A Pat on the Back for Brailer
The bill would codify the office of the National Coordinator for Health Information Technology at Health and Human Services, a position now occupied by David Brailer. The legislation gives the office authority to coordinate federal efforts to develop and maintain standards used to exchange medical data. The measure does not create deadlines, however, for standards to ensure "interoperability," or the capacity of information hardware and software to work efficiently together to allow the speedy transmission of electronic health records, prescriptions, test results, MRI scans, and other diagnostic imaging.

The office would also be given responsibility for overseeing efforts to certify and inspect health care IT products to ensure their compliance with interoperability and other standards. The office would have to maintain and update "a strategic plan to guide the nationwide implementation of interoperable health information technology to improve health care quality, reduce medical errors, increase efficiency of care, and advance the delivery of appropriate evidence-based health care services," according to a summary of the bill.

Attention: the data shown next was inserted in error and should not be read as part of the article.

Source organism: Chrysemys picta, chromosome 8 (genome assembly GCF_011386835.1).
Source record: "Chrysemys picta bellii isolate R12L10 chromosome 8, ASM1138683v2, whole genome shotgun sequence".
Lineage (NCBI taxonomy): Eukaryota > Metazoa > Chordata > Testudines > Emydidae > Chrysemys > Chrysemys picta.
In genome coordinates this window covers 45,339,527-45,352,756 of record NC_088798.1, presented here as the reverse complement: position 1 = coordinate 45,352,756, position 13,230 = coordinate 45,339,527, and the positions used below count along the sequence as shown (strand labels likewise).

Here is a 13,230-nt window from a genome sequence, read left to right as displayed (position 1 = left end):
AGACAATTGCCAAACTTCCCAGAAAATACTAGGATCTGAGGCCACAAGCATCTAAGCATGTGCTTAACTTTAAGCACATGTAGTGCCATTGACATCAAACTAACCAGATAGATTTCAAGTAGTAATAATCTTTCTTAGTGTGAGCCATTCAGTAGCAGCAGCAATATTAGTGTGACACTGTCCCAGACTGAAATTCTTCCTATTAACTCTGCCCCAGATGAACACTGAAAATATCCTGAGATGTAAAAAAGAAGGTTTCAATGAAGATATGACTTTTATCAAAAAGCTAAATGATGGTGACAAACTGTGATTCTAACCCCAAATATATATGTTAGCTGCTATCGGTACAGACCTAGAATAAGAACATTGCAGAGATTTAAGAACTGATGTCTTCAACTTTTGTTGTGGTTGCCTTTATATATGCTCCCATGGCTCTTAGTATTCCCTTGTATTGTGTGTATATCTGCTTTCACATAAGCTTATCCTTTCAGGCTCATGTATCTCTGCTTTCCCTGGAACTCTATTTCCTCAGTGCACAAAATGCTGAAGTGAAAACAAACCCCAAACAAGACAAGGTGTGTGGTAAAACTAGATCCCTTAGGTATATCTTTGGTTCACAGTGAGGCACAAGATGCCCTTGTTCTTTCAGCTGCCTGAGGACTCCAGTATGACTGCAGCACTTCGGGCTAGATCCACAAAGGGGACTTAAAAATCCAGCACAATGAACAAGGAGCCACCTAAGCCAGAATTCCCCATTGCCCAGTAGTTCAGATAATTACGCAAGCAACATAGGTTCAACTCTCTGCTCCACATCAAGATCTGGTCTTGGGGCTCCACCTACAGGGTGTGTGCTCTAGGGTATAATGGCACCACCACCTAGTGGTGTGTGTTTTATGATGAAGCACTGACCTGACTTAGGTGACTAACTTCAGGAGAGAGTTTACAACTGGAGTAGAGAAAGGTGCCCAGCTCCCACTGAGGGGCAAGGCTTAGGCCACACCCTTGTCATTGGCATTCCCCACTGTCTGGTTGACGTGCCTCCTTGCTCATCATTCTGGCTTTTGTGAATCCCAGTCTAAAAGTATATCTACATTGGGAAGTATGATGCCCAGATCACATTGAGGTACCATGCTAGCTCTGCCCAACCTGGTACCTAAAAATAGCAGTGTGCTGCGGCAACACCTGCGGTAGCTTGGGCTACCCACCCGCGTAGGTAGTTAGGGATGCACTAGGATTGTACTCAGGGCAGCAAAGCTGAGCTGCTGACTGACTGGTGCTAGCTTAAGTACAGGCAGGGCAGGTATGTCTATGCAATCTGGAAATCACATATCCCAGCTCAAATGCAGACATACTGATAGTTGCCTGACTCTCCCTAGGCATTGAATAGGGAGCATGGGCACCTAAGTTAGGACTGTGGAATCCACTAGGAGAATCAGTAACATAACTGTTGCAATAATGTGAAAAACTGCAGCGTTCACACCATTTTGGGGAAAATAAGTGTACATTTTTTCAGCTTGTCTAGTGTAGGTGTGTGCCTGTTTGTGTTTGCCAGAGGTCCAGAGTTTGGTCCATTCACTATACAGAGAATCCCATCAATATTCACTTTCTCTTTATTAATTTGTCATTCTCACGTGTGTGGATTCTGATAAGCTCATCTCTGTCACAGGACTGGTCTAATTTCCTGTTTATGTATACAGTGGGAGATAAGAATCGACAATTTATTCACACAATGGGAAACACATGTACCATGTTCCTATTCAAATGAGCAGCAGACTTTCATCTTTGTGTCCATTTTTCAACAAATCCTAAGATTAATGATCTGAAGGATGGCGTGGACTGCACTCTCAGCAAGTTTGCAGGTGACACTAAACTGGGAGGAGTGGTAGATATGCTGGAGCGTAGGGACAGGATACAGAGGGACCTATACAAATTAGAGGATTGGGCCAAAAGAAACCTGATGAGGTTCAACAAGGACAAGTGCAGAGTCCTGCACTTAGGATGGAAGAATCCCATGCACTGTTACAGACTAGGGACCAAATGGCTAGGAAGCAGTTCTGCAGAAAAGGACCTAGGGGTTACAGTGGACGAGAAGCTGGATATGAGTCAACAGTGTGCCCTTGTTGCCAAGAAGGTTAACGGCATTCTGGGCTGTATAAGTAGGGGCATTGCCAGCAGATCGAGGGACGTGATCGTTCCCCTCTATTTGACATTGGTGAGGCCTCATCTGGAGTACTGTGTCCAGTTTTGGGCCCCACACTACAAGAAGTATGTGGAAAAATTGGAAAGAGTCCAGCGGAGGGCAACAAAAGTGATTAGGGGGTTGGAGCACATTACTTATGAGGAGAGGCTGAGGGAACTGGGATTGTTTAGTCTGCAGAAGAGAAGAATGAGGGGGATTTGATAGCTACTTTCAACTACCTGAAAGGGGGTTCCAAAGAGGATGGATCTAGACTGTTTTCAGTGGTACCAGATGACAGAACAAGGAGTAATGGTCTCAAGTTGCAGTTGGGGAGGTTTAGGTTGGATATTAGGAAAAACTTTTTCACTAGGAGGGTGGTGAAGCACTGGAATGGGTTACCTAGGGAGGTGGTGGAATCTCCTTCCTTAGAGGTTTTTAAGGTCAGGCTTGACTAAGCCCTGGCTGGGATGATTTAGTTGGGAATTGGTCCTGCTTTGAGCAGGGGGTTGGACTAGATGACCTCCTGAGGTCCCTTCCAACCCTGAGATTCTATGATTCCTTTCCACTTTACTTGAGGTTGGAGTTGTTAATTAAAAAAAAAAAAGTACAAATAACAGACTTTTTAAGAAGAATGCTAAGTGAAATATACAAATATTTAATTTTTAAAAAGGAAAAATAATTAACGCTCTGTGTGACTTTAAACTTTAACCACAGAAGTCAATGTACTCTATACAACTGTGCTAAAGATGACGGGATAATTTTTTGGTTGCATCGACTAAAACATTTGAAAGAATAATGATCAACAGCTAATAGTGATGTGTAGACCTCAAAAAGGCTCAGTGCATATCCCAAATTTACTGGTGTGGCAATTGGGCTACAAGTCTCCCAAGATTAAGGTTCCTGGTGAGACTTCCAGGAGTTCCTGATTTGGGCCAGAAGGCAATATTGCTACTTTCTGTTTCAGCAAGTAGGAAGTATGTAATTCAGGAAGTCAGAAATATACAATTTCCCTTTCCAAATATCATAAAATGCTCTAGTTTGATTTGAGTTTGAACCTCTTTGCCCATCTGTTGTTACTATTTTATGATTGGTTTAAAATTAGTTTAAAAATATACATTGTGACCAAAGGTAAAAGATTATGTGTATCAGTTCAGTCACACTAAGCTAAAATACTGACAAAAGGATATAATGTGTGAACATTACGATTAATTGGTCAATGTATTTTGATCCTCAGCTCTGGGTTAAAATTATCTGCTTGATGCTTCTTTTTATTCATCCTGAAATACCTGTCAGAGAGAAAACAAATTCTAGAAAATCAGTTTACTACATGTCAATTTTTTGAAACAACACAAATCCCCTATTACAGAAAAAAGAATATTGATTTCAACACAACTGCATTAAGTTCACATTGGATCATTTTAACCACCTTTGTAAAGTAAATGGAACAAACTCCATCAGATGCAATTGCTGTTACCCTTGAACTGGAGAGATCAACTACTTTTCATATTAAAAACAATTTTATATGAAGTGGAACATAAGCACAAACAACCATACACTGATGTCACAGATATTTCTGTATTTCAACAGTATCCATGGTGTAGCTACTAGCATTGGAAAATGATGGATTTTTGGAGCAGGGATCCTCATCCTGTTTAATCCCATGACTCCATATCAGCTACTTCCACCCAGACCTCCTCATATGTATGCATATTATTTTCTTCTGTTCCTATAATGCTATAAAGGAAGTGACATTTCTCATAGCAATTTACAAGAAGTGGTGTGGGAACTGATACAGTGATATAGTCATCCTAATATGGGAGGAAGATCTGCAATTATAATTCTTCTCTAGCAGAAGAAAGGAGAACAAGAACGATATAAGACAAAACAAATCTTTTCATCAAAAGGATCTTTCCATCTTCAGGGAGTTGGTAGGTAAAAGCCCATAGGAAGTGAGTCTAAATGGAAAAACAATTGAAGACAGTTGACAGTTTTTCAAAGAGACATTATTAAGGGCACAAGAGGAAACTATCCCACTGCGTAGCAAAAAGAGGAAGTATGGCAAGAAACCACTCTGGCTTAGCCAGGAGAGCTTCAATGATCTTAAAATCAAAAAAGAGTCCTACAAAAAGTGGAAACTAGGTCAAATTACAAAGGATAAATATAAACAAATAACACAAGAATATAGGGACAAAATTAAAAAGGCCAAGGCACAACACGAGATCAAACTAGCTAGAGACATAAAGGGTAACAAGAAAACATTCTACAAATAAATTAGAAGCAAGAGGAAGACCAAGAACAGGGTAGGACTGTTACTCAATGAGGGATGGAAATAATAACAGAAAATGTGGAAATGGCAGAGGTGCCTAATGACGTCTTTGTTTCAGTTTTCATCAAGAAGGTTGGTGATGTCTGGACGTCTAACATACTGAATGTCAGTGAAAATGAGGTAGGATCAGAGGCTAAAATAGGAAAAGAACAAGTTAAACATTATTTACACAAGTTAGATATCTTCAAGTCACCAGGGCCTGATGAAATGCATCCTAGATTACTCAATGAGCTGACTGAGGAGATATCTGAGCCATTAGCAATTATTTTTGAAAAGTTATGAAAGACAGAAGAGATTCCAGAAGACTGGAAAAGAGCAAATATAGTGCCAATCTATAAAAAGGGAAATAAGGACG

"This legislation will make sure the national health IT coordinator's post is a permanent one, and it will overcome some of the key obstacles that have slowed our progress toward adoption of a national, interoperable electronic system," Johnson said Thursday in a written statement.

Privacy Standards and Prospects
The bill would require HHS to study state privacy laws and data transaction standards, and the way in which those laws affect the flow of medical data. Health industry executives say a "patchwork" of varying state laws on medical privacy will prevent the creation of an efficient national health information system. HHS would have 18 months to report back to Congress on "whether state and federal privacy laws should be conformed to a single set of federal standards."